So I woke up early on Labor Day, and wandered outside my house to grab the morning paper. And I’ve been thinking about that moment ever since.
On the front page of my Tribune was a headline that read “An Uncertain Labor Day For U.S. Workers.” My immediate reaction was to say to myself “yes, things are always uncertain, especially for those of us who are ‘workers.’ This headline is accurate, so far as it goes …”
However. it occurred to me that in the minds of some, experiencing an “uncertain Labor Day” may be a new phenomenon, as though previous Labor Days entailed no uncertainty at all.
But when was it that “workers“ experienced no uncertainty on Labor Day? Did the future look perfectly bright and rosy on Labor Day 2006 or in 2005? Was the economy in perfect condition on Labor Day 2001, days prior to the fateful terrorist attacks (the answer to this last question is clearly “no”)?
The headline in my Tribune further read, “Median household income up,” which is obviously a significant part of the economic picture, and good news by any account.
But after reading my local paper, I logged on to see the day’s news from other local and national outlets around the country. And what I found was an interesting, if confusing, collection of headlines and statements about the condition of the nation’s economy on Labor Day 2007.
A report from AFP, a French news agency, provided the headline “U.S. Economy Grew At Solid 4.0 Percent Ahead Of Turmoil.” The synopsis? The U.S. economy was very healthy in the second quarter of this year, prior to the recent problems of the past few weeks in the housing and lending markets.
And there was this headline from the Associated Press: “Economic Data Reflect Slower Growth.” Below this it was reported that the Institute for Supply Management (the ISM), a Tempe-based organization of corporate purchasing executives, said its index of business activity in the manufacturing sector registered 52.9 in August, down from 53.8 in July.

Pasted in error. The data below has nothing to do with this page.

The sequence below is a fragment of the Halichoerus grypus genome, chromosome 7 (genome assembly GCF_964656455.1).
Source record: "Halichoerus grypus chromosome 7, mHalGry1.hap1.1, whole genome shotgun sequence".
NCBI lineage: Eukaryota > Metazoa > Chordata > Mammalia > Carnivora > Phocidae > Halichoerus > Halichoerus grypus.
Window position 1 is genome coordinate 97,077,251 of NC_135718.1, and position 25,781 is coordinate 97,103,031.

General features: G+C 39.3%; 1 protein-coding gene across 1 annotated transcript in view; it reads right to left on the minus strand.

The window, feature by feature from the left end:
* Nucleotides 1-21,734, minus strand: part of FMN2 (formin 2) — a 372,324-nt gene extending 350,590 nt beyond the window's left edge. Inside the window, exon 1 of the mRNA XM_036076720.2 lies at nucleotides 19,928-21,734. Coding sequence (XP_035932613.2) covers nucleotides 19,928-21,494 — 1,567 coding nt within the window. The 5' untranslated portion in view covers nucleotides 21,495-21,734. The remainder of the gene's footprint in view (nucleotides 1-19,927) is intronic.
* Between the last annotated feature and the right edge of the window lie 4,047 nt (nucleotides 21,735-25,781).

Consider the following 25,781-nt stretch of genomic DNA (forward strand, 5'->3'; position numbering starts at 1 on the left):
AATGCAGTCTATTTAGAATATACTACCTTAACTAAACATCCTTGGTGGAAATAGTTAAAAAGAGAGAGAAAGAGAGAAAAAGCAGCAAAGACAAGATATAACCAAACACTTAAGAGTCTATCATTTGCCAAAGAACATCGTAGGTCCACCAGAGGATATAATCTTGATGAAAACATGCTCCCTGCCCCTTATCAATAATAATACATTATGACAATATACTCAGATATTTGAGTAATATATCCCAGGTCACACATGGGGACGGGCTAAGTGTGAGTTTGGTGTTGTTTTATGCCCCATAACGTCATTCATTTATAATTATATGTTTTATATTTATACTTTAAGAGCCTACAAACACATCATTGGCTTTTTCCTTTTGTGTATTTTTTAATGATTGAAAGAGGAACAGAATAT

According to the ISM, readings above 50 suggest economic expansion is on the horizon, whereas a reading below 50 is said to indicate economic contraction. So it would seem that we’re still in “positive territory,” so to speak.
But as I read these details from AP, it occurred to me that instead of “Economic Data Reflect Slower Growth,” the headline could have easily been “Economic Growth Continues Despite Weakness In Some Sectors.” My headline would have been just as accurate, just as “true” as the AP’s.
However, the difference between the two is significant. One places emphasis on the slight economic decline, while the other emphasizes that the economy is still growing.
And it is this kind of subjectivity in headlines that influences people’s emotions. And people’s emotions influence their economic decision making — which influences the overall economy.
I began asking people around the East Valley about this “emotional component” to our economy, especially as it pertains to the local real estate market.
“The emotional factor is huge,” says Barbara Buckingham, a realtor in the Ocotillo area of south Chandler. “Unfortunately there’s a lot of negative emotion out there, because the news media usually emphasizes the decline in home prices or the slowing in economic growth.”
And what sorts of good news is being ignored? According to Buckingham, there’s plenty.
“My own hometown has plenty of good news” she claims. “Chandler has been selected by the Rockefeller Group as the site of a huge, new, high-end business park. This is the same company that developed the famous Rockefeller Center in New York City. And when they decided to expand in to the American Southwest, they chose our own East Valley. This is great news, and it affirms what many of us already believe — that long term, the future here is bright. But very few people even know about it.”
Buckingham also points out that several regions of the East Valley are still growing in population, and while she does not believe that real estate prices have bottomed out yet, home values today are still greater than they were four or five years ago, so today’s sellers can still turn a profit.
She also tells me that she collects every bit of positive hard-copy news she can gather about the local economy and real estate markets, and redistributes it to friends and clients. “We all need to see the good things that are going on” she claims, “instead of merely being bombarded with fear and worry.”
So here’s hoping that you see the good things going on, too. Because the economy is still growing, the East Valley is still a great place for long term investment — and your feelings influence my economy.